State Superintendent of Education John White said Thursday that 86 percent of public school students are attending schools that meet minimum computer requirements.
In addition, 38 school districts meet the new guidelines, up from five a year ago, state officials said.
Under new rules, all of Louisiana’s 70 school districts are supposed to reach seven to one ratios for online access, which means at least one computer or similar device for every seven students.
The improvements are to be in place for the 2014-15 school year, and in time for students to take online tests as part of a national push for more rigorous classes, which is called common core.
“I am thrilled today to say that our districts are really responding to that challenge,” White told reporters. “They are making investments and working very hard, as evidenced by today’s results.”
The issue sparked controversy last week at the state Board of Elementary and Secondary Education.
Ascension Parish Superintendent Patrice Pujol, who is also president of the Louisiana Association of School Superintendents, told BESE that there are widespread concerns among school leaders about meeting the deadline, especialy in rural parishes.
Many of the school systems that have not met minimum computer requirements are in less populated areas.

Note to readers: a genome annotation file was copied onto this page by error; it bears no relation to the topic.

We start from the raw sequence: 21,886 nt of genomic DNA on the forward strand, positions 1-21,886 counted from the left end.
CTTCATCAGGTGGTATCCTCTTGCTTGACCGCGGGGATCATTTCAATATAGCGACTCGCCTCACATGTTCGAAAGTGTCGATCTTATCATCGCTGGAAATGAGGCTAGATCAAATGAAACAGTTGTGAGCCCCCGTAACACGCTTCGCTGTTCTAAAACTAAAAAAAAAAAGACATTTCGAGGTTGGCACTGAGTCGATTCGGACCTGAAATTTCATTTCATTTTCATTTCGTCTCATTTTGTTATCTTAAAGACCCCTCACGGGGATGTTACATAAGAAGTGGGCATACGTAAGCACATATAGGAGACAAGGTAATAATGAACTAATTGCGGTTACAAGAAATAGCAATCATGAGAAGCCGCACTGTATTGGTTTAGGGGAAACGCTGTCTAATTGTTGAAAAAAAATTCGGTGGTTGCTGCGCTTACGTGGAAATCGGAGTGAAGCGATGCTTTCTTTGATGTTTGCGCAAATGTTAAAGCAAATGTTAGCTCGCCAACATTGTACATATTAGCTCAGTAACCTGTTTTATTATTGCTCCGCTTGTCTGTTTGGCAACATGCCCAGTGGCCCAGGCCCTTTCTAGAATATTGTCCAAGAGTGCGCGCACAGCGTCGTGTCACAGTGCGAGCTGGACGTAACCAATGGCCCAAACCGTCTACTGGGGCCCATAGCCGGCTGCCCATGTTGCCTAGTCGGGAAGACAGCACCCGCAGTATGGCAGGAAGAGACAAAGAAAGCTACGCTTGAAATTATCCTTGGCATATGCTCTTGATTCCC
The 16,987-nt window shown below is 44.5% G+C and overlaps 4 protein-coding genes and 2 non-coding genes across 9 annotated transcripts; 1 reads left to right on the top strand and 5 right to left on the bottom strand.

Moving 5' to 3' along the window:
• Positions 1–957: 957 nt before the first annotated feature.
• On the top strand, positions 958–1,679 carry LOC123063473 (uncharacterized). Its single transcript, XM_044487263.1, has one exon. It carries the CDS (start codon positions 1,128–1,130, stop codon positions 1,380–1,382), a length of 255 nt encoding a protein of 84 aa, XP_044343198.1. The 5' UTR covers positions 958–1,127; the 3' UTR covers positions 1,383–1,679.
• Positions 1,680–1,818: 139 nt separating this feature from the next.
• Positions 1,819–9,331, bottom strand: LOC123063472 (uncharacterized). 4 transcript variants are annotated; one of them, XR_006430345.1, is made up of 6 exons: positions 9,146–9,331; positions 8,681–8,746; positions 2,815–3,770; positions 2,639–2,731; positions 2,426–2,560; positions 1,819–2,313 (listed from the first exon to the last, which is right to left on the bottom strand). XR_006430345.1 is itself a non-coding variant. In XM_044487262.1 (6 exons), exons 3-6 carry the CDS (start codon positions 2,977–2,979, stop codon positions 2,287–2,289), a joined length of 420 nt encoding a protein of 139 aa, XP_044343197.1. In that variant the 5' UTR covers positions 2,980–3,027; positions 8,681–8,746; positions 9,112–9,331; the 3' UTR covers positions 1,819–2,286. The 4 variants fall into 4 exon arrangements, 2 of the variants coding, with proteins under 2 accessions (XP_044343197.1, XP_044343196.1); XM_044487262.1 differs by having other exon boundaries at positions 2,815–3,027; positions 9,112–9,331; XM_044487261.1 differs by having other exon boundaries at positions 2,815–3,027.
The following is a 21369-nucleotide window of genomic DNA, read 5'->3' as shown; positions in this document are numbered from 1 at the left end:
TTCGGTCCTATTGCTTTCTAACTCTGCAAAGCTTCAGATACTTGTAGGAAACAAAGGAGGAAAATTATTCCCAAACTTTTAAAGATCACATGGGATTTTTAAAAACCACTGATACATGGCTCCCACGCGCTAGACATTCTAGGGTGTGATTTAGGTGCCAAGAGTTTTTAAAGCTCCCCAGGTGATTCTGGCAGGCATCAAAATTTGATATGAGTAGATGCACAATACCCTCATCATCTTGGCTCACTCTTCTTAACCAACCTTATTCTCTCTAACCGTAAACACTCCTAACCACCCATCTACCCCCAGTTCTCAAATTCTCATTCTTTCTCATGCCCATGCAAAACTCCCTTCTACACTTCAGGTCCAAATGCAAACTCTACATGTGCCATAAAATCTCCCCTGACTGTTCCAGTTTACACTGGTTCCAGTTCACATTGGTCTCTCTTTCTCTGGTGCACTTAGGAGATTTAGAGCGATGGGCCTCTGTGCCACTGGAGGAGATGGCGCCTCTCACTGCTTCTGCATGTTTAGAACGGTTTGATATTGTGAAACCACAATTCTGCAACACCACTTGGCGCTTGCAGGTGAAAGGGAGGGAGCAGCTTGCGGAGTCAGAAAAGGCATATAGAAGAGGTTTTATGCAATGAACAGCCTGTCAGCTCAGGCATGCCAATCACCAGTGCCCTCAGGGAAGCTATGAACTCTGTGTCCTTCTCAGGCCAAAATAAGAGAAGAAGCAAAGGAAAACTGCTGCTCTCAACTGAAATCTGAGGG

But White said that just because a school system has a modest population does not mean it cannot comply with the new rules.
He noted that the St. Helena Parish school system, one of the poorest in the state, is also one of eight districts with three to one ratios for computer access.
The East Baton Rouge, Ascension and Iberville districts made the same list.
The St. James Parish school system has achieved a one to one ratio for its students.
School districts that meet five to one ratios include the West Feliciana, Central and St. Charles school systems.
Those that meet the seven to one requirement include the St. Tammany, Tangipahoa and Assumption parishes school districts.
Zachary School District Superintendent Scott Devillier, who was part of a group that met with White on Wednesday, said superintendents have concerns about the minimum computer requirements.
“It is just how to get there financially,” he said of superintendent worries.
Devillier said he thinks his school system has about an eight to one ratio now and will be in compliance by the deadline.
The Orleans Parish School District has not meet the standards.
Officials of the state Department of Education said they have offered support to districts through technology consulting services and advice on how federal and state funds can be used for the upgrades.
White said the push for technology improvements transcends any single day of testing.
“I don’t think that you can say it is about tests alone,” White said. “That is part of it, but the idea that we are debating if technology is a good investment is wrong.”
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